Figure 9: A three-year-old-male with abdominal pains and rebound in right lower abdomen. Acute appendicitis on CT, misdiagnosed on US. (a) Gray scale US performed by the resident on-duty showed a structure interpreted as mimicking intussusception in the subhepatic area (arrows). Due to the patient's clinical condition and indeterminate US diagnosis, a CT was performed. (b) Contrast enhanced coronal oblique reformatted MDCT showing a widened fluid filled tubular structure, without intraluminal air, of oral contrast media (arrows), surrounded by infiltrated mesenteric fat, compatible with acute appendicitis.
Figure 10: A 47-year-old-male with a history of inflammatory bowel disease, presenting with abdominal pain and fever. Acute appendicitis with mesenteric stranding on CT. (a) A blind-ended tubular structure exiting from the cecum, without intraluminal oral contrast media or air, 12 mm in diameter, is seen (large arrow). Mesenteric fat stranding (short arrow) is seen in the proximity of the inflamed appendix. (b) Mesenteric fat edema and reactive lymph nodes are seen in a scan proximal to (a). CT followed a US exam positive for appendicitis, to rule-out signs of active Crohn's disease.

Alternative diagnosis of right lower quadrant pain may be achieved using CT, to determine if it is of gastrointestinal origin, such as mesenteric adenitis, intussusception, terminal ileitis, diverticulitis, epiploic appendagitis, and typhlitis, or of urogenital origin, such as ureteral stone and urinary tract infection, tubo ovarian abscess, ovarian torsion, ectopic pregnancy, hemorrhagic ovarian cyst or corpus luteum remnants [Figures 11 and 12].

Figure 11: Same patient as in Figure 8. Alternative diagnosis to appendicitis: right lower quadrant appendagitis. Edematous mesenteric fat (arrows) is seen in proximity to the cecum. Normal appendix was shown in this patient (Figure 8). The finding is compatible with right colon appendagitis.
Figure 12: Same patient as in Figure 9. Bowel inflammatory disease on CT in a patient with acute appendicitis. Cecum and terminal ileum with thickened walls (arrows) and adjacent peritoneal fluid (F) confirm Crohn's disease. An appendicolith (lateral right arrow) is seen at the base of the inflamed appendix, (shown in Figure 9).

Magnetic resonance imaging

MRI is an alternative method to CT for pregnant patients, offering high soft tissue contrast without ionizing radiation. The imaging protocol for MRI evaluation of acute appendicitis in the pregnant population includes T1- and T2- weighted images, and has been extensively described in the literature.[1415]

The normal appendix is seen as a tubular structure exiting from the cecum, greater than 7 mm in diameter, filled with air or contrast media [Figure 13].

Figure 13: A 37- year-old-pregnant patient with lower abdominal pain and fever. Normal appendix on MRI. A normal sized appendix with air into the lumen is seen in the right lower quadrant in this axial T1 weighted with fat suppression image. A previously performed US was negative for appendicitis, but the normal appendix could not be demonstrated.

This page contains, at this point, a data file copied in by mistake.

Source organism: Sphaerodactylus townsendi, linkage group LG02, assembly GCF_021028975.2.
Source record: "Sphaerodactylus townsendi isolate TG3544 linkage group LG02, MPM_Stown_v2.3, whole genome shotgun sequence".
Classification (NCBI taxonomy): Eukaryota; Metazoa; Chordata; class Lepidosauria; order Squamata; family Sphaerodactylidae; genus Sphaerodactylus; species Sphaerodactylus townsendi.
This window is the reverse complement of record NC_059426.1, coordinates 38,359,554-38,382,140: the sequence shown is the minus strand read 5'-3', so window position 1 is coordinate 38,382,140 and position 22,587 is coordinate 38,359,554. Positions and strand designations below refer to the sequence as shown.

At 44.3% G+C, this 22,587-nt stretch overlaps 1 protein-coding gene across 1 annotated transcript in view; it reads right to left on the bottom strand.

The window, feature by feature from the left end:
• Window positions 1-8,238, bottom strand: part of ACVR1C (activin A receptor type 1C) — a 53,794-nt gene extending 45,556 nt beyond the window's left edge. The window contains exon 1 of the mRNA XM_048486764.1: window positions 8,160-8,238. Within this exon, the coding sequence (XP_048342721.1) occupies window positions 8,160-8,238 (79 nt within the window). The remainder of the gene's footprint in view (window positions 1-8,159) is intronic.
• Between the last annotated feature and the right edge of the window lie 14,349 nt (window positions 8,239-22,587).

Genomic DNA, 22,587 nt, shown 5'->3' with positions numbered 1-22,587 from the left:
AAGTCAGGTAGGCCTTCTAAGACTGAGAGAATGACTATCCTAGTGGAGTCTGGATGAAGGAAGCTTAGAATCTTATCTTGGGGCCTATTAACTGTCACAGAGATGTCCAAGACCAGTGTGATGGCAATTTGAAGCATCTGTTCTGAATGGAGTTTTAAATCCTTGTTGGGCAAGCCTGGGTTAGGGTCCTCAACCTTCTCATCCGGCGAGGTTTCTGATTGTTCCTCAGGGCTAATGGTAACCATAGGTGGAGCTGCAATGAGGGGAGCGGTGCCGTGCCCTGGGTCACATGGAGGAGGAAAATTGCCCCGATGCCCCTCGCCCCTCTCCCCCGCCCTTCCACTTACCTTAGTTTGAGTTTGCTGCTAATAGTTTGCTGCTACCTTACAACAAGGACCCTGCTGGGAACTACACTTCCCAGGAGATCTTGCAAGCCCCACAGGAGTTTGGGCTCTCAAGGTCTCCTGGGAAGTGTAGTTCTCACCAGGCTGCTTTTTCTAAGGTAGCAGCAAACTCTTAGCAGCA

Acute appendicitis is seen as an enlarged appendix, greater than 7 mm in diameter, and void of air or contrast media. Signs of peri-appendicular inflammation, seen as band-like areas of high signal intensity on T2-weighted images, single-shot fast spin-echo images or fat saturation images, or the presence of an appendicolith, visualized as an intraluminal low signal intensity focus, confirm the diagnosis, especially in the borderline widened appendix [Figure 14].[1620] According to the American College of Radiology guidelines for safe MRI practices, contrast agents should not be routinely administered to pregnant patients.[21] Routine use of gadolinium-based contrast agents in pregnancy is not approved.

Figure 14: A 28-year-old-female of 26 weeks pregnancy, presenting with lower abdominal pain and fever. US exam failed to show the appendix. (a) Coronal T2 weighted image showing an enlarged (10 mm in diameter) fluid filled appendix surrounded by a band-like area of high signal intensity (arrow) compatible with appendicitis with periappendicular inflammation. (b) Axial T2 weighted with fat suppression. The inflamed appendix is seen as a tubular fluid filled structure (arrow) in the right lower quadrant, behind the pregnant uterus. On surgery, an inflamed appendix surrounded by purulent fluid was found.

MRI is also useful in identifying alternative sources of right lower quadrant pain in patients suspected of acute appendicitis [Figure 15].

Figure 15: A 13- year-old-male with a history of Crohn's disease, presenting with right lower abdominal pain. Terminal ileitis on MRI. Axial T2 weighted image after diluted oral contrast media administration, showing the thickened-wall terminal ileum (long arrows) compatible with Crohn's disease. A normal retrocecal appendix is seen (short arrow).

Ultrasound, computed tomography, and magnetic resonance imaging performance in the diagnosis of acute appendicitis

In two previous review studies, US and CT performance for the diagnosis of acute appendicitis were compared.[67] van Randen et al selected six studies performed in adults from 1994 to 2005.[6] The mean sensitivities for CT and graded compression US were 91% and 78% respectively. The respective mean specificities for CT and graded compression US were 90% and 83%. In a head-to-head comparison, CT offered a better test performance than graded compression US in diagnosing appendicitis. Therefore, CT is recommended in patients suspected of acute appendicitis. However, taking into consideration the drawbacks of radiation exposure in young, female and slender patients, graded compression US is recommended as the primary diagnostic test in these patients. Based on 26 studies in children and 31 studies in adults from 1988 to 2004, Doria et al found the pooled sensitivity and specificity for US in the diagnosis of appendicitis in children to be 88% and 94% respectively, and for CT studies, 94% and 95% respectively. The pooled sensitivity and specificity for US studies in the diagnosis of appendicitis in adults were 83% and 93% respectively, and for CT studies, 94% and 94% respectively. CT had a significantly higher sensitivity than US in both children and adults. However, the drawbacks of radiation exposure associated with CT should be considered, especially in children.[7] Methodological shortcomings in both of these studies, however, could influence reported diagnostic test accuracy.